Volcom’s vision for future following sale by Kering
For the last five months, Volcom has been flying free. The board sports brand is no longer the one being edged out of the Kering portfolio, having lost its alignment when the luxury group's new strategy was put into place in 2011. In short, Volcom is now evolving in an environment, far from the glitz, that suits it much better.
Indeed, the Californian brand, founded in 1991 by Richard Woolcott and Tucker Hall, was sold last April by Kering to Liberated Brands, which is backed by CEO Todd Hymel and Volcom’s own management, with the Authentic Brands Group (ABG) as minority shareholder.
Kering had heralded the intention of selling Volcom some time ago, preferring to focus on its luxury business. “Without entering into details, this kind of negotiation is usually quite lengthy,” said Hymel, the CEO of Liberated Brands.
“ABG bought sports brand Tretorn [in 2015]. When Kering’s senior management indicated it wished to sell Volcom, ABG naturally signalled its interest, as its CEO Jamie Salter is a big fan of action sports,” added Hymel.
The value of the transaction has not been disclosed. The French group led by François-Henri Pinault bought Volcom for $608 million in 2011, when Kering was still known as PPR. According to the latest figures published by Kering, in 2017 Volcom generated a revenue of about €230 million.
“We are growing in the direct retail channel, and business with multibrand retailers is stable. This year, we will reach close to $300 million. In Europe, while France was affected by the ‘yellow vest’ movement, the trend for the region as a whole is extremely stable,” said Hymel. Globally, Volcom has about 130 monobrand stores, between directly operated ones and concessions.
However, as Volcom announced when the acquisition was made official, its ambition is to boost performance by growing on the US market, a crucial one for surfing, snowboarding and skateboarding, as well as music. Volcom currently generates 60% of its revenue in the USA and, to deploy more extensively in the country, it will be able to rely on ABG’s know-how. ABG specialises in brand licensing and marketing, and its revenue forecast for 2020 is $10 billion. Its portfolio includes brands like Airwalk, Frye, Vision Streetwear and Tretorn, the lines of former NBA stars Julius Erving and Shaquille O’Neil, of golf legend Greg Norman, and of Elvis Presley and Marylin Monroe.
“We will continue to tap the expertise of our existing staff, and keep working with our long-established partners and core retail network,” said Hymel. "ABG’s connections will enable us to reach out to new retail networks, where their various brands are already present. With the help of ABG's staff, we will be able to launch initiatives that will boost our visibility. We will also extend our US branding work to overseas markets. Last year, our offices in Hong Kong and Tokyo merged, but otherwise the offices in Europe, Australia and Asia remain unchanged.”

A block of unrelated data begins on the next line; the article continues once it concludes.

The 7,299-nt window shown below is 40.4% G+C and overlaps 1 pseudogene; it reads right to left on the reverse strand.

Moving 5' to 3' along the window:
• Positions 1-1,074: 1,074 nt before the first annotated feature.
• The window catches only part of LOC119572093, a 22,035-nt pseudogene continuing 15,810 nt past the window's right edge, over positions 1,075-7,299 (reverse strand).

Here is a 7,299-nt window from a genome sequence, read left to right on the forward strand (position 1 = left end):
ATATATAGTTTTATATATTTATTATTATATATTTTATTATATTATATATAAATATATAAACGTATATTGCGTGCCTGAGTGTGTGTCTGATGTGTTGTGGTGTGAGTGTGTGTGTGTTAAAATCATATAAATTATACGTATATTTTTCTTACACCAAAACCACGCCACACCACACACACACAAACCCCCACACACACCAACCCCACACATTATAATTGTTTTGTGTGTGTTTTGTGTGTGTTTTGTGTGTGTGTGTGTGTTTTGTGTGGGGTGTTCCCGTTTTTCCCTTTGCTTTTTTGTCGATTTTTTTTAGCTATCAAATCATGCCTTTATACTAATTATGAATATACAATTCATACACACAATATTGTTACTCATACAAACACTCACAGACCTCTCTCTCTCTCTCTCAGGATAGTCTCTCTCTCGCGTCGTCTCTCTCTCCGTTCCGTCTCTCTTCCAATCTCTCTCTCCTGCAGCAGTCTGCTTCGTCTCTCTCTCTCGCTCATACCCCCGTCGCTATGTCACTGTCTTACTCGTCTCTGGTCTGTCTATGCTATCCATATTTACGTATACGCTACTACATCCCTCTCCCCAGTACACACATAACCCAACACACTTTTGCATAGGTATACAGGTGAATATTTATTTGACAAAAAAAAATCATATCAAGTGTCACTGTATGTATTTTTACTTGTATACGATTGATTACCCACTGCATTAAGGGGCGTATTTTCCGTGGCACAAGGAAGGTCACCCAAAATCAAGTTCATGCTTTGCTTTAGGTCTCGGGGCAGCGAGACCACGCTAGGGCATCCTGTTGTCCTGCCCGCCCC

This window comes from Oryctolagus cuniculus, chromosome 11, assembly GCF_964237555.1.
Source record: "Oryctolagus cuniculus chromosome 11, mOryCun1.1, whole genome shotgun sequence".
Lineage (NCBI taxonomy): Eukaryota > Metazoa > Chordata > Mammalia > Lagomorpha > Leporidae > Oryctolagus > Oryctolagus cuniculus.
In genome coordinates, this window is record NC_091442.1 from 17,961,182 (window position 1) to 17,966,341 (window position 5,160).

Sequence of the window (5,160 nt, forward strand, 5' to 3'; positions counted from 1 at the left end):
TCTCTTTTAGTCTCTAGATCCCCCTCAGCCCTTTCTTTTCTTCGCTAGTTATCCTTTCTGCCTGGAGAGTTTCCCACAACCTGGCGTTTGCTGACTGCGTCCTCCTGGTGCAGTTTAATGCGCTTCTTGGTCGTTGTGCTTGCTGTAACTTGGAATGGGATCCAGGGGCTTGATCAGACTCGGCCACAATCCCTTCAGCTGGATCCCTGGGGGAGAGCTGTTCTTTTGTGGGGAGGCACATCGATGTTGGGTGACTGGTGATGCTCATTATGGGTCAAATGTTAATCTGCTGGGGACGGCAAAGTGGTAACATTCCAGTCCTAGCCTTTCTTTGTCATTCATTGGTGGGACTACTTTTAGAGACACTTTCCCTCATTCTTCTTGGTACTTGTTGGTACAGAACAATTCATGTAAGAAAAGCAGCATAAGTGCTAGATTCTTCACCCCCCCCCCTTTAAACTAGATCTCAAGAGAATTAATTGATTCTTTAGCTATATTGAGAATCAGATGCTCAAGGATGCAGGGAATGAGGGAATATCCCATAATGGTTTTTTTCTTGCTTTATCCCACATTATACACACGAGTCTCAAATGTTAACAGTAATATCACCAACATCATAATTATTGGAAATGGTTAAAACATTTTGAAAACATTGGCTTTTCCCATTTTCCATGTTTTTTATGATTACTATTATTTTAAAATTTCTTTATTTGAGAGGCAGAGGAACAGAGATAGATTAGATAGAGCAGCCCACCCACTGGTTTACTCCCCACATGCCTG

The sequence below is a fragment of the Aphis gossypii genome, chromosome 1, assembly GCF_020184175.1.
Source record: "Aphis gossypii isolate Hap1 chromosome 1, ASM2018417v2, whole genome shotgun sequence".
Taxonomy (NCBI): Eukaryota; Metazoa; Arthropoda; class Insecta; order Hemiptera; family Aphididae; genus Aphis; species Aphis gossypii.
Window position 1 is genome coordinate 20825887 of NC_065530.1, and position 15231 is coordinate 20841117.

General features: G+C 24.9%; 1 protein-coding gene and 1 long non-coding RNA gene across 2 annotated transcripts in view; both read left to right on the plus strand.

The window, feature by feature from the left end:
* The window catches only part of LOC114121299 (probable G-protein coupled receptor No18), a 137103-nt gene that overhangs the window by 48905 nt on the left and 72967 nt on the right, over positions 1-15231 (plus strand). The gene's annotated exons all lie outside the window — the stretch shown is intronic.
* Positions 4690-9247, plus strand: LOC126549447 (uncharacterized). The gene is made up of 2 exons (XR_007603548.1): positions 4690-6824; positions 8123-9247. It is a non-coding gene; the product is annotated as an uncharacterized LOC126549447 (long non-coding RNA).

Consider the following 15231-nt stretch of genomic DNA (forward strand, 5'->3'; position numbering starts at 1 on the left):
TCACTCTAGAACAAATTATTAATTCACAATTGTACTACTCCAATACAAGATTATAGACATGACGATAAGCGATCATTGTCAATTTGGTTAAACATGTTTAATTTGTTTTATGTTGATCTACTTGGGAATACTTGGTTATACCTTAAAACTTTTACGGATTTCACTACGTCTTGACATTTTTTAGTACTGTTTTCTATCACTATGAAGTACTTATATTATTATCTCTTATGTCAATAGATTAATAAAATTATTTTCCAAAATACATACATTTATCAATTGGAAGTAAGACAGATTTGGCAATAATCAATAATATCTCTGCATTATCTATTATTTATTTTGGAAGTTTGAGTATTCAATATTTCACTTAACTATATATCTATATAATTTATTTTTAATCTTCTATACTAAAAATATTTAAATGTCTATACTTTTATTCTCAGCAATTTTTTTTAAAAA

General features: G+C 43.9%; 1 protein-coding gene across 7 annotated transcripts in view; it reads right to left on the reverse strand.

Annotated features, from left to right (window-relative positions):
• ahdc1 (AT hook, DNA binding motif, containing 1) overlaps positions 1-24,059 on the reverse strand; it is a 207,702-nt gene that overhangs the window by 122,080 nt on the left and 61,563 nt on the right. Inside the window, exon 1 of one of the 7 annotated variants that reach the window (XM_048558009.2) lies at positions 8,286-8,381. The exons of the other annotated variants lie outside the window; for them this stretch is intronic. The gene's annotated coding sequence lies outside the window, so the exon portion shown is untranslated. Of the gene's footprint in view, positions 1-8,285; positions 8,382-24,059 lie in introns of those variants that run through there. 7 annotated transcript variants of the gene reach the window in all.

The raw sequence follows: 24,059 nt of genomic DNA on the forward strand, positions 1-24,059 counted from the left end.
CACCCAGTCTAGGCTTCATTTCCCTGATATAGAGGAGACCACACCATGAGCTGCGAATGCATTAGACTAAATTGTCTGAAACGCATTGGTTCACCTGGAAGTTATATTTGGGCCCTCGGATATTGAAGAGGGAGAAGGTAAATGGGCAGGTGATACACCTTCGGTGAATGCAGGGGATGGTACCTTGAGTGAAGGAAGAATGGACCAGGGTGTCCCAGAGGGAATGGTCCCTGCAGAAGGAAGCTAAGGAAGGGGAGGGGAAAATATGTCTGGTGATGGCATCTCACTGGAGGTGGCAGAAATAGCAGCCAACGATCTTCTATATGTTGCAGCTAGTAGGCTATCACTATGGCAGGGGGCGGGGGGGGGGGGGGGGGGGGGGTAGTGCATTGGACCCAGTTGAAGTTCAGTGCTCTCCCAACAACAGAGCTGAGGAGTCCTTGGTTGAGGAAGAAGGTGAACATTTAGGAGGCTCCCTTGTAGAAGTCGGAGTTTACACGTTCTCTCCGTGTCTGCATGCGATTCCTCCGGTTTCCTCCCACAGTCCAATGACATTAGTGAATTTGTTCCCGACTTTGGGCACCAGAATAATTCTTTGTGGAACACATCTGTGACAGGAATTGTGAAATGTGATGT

Volcom will also continue to stage events like this summer's ‘Garden Experience Tour’, with stopovers in Berlin, Breda (the Netherlands) and Bordeaux, and will keep on sponsoring skateboard, surf and snowboard athletes, to have a presence at international competitions and boost its core content.
Snowboarding has been clearly identified as one of Volcom’s growth drivers, together with women’s and children’s products. “We continue to push into the snowboarding market. We are very successful, posting double-digit growth. We aren't simply targeting sport practitioners, we are going for a broader audience. In the US, we started doing business with Recreational Equipment Inc., [the retailer better known as] REI,” said Hymel.
"Nowadays, about 70% of our revenue comes from men’s products. But we want to strike a better gender balance, and three years ago we set up a team dedicated to women’s products, whose work is beginning to pay off. Assuming a growth rate consistent with that of men’s products, we should be able to reach a 60-40 split in the near future. We are also working with ABG on the sourcing front, to eventually combine orders on certain product categories. The products of some of ABG’s brands like Nautica or Aeropostale are much closer to our experience than those of Kering.”
The connection with ABG works on various fronts, since Liberated Brands is more than an extra group of brands within ABG’s portfolio. “ABG currently doesn’t have the kind of distribution platforms and international presence we have. We are assessing which brands we might support internationally. There are many opportunities,” said Hymel.
Among them, perhaps the setting up a new group dedicated to action sports. ABG owns Spyder, Vision and Airwalk, and has the ability to foster external growth, so that the expansion potential is very attractive. Hymel, a specialist in mergers and acquisitions, simply said for the time being that he is looking “at some possibilities” with ABG.
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